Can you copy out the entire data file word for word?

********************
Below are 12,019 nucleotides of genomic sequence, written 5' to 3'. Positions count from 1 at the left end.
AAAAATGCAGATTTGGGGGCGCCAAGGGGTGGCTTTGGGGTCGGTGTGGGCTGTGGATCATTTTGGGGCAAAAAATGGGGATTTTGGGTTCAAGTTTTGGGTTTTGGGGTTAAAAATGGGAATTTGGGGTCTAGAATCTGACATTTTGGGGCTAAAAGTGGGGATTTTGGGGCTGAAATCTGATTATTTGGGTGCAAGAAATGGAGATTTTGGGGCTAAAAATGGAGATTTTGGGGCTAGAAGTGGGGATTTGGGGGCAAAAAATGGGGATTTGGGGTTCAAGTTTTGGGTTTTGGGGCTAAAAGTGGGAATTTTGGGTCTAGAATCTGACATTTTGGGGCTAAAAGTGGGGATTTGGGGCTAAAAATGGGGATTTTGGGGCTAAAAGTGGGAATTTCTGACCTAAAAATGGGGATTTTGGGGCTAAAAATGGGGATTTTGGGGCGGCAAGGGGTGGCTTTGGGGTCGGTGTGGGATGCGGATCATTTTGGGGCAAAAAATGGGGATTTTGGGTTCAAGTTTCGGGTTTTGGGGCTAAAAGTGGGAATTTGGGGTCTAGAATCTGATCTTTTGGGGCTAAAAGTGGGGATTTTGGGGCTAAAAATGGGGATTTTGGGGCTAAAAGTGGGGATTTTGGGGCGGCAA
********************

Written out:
Below are 12,019 nucleotides of genomic sequence, written 5' to 3'. Positions count from 1 at the left end.
AAAAATGCAGATTTGGGGGCGCCAAGGGGTGGCTTTGGGGTCGGTGTGGGCTGTGGATCATTTTGGGGCAAAAAATGGGGATTTTGGGTTCAAGTTTTGGGTTTTGGGGTTAAAAATGGGAATTTGGGGTCTAGAATCTGACATTTTGGGGCTAAAAGTGGGGATTTTGGGGCTGAAATCTGATTATTTGGGTGCAAGAAATGGAGATTTTGGGGCTAAAAATGGAGATTTTGGGGCTAGAAGTGGGGATTTGGGGGCAAAAAATGGGGATTTGGGGTTCAAGTTTTGGGTTTTGGGGCTAAAAGTGGGAATTTTGGGTCTAGAATCTGACATTTTGGGGCTAAAAGTGGGGATTTGGGGCTAAAAATGGGGATTTTGGGGCTAAAAGTGGGAATTTCTGACCTAAAAATGGGGATTTTGGGGCTAAAAATGGGGATTTTGGGGCGGCAAGGGGTGGCTTTGGGGTCGGTGTGGGATGCGGATCATTTTGGGGCAAAAAATGGGGATTTTGGGTTCAAGTTTCGGGTTTTGGGGCTAAAAGTGGGAATTTGGGGTCTAGAATCTGATCTTTTGGGGCTAAAAGTGGGGATTTTGGGGCTAAAAATGGGGATTTTGGGGCTAAAAGTGGGGATTTTGGGGCGGCAA